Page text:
What Is Meditation and Why It May Help With Chronic Pain?
What is Meditation and Why It May Help With Chronic Pain? – Although meditation has undergone resurgence in popularity as of late, it’s still a concept that isn’t thoroughly understood by many. Most folks have a vague idea that the practice involves calming the mind, but they may be unsure of the ways in which that occurs. It’s also a bit of a mystery to lots of people what benefits can come from meditating. Meditation usually involves sitting quietly for various lengths of time, while focusing on controlled breathing and mindfulness. I understand that some of us with chronic pain may not be able to sit for long periods of times so just do what you can in a comfortable setting. The benefits are far reaching and may actually surprise you. Let’s take a moment to delve a little deeper into this ancient technique and try to unravel some of its mysteries.
Types of Meditation
There are a vast number of meditation types. I’ll address two of the most common and overarching categories for now. The first is concentrative meditation. This is the category under which transcendental meditation, or TM, falls. The name of this form implies its meaning. During TM, a practitioner will focus their concentration on a single element, which could be a sound, image, words or even their own breathing. Mindful meditation is the other most popular form of the tradition. This form doesn’t place its emphasis on just one thing. Instead, it requires a practitioner to be aware of all that is passing through their mind in the current moment. The purpose is to notice the thoughts, feelings, images and sounds as they occur in order to center one’s self in the here and now.
Purpose of Meditation
The overarching purpose of meditation is to provide the practitioner with self-awareness and calmness of mind. A goal of reaching a higher plane of existence is cited by many. Often, people pursue a meditation practice in order to enhance their spirituality or personal development in some way. However, there are some very specific reasons some folks choose this path. A regular habit of meditating has been shown to lessen anxiety, along with depression and overall stress. It’s also believed to help with pain management, lower blood pressure and manage hot flashes. Those with addictive behavioral issues like alcohol, drug and smoking addiction may be assisted in keeping relapse at bay through a meditation routine. There are other proven benefits of meditation, which we’ll discuss in future posts.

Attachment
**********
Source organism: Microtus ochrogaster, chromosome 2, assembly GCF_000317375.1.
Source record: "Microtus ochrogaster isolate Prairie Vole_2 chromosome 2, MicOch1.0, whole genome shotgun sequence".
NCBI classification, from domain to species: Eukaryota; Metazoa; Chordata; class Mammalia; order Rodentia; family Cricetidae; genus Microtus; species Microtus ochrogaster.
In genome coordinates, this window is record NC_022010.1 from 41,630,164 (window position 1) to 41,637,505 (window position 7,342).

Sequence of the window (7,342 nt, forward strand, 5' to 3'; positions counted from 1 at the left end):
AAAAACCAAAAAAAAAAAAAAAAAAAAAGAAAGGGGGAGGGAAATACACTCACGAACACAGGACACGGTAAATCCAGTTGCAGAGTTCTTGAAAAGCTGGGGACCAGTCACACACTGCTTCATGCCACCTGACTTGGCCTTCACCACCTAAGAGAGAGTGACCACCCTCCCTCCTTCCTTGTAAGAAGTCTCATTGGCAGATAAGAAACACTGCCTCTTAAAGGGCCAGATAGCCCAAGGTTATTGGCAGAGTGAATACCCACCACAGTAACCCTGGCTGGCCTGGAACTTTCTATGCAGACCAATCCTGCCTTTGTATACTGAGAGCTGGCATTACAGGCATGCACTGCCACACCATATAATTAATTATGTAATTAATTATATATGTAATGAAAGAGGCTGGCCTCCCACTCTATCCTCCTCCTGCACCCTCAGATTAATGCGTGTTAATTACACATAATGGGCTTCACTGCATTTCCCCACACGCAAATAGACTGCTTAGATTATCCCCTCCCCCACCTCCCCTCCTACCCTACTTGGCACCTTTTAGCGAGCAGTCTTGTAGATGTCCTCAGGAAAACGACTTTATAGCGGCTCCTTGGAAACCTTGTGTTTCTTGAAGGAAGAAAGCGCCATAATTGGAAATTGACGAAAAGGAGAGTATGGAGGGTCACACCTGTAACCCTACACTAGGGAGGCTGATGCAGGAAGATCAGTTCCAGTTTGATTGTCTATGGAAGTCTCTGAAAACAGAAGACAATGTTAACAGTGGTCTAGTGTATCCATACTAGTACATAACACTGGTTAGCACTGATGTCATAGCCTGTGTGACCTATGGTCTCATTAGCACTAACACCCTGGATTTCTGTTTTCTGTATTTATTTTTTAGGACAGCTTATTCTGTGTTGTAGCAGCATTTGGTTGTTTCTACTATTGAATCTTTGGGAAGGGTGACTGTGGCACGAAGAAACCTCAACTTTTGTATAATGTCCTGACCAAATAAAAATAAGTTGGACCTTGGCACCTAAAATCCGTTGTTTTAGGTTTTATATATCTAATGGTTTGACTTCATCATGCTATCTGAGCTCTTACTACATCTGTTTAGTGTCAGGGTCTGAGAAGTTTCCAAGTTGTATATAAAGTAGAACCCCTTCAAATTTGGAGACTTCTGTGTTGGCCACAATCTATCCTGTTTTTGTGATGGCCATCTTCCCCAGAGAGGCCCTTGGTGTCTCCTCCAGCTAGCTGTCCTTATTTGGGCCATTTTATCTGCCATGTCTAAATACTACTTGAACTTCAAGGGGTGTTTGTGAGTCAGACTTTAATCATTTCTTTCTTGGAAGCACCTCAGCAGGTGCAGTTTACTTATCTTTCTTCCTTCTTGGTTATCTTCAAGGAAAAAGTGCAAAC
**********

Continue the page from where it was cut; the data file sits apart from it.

Considerations Prior to Beginning Meditation
As long as you are relatively healthy, the chances are good you’ll be able to practice meditation without issue. There are some folks who may not be suited for this sort of activity, and you should always speak with your doctor before adding a new regimen to your routine. Seated meditation may be problematic for those with certain flexibility or joint issues. In addition, practices that required focused breathing might not be appropriate for anyone with a respiratory condition. Certain mental health diagnoses such as schizophrenia or attention deficit hyperactivity disorder could prove to hinder one’s ability to engage in meditating also. In any case, talk to your physician and never forego traditional medical treatment in favorite of any type of alternative therapy without prior physician approval.
These are the basics of meditation. There are tons of reasons to begin a practice of your own. The type you choose will be based on your preferences, goals and lifestyle. Some studies have even found mindfulness meditation has been shown in clinical trials to reduce chronic pain by 57 percent!!
Have you tried Meditation? Did you find it helpful?
What is Meditation and Why It May Help With Chronic Pain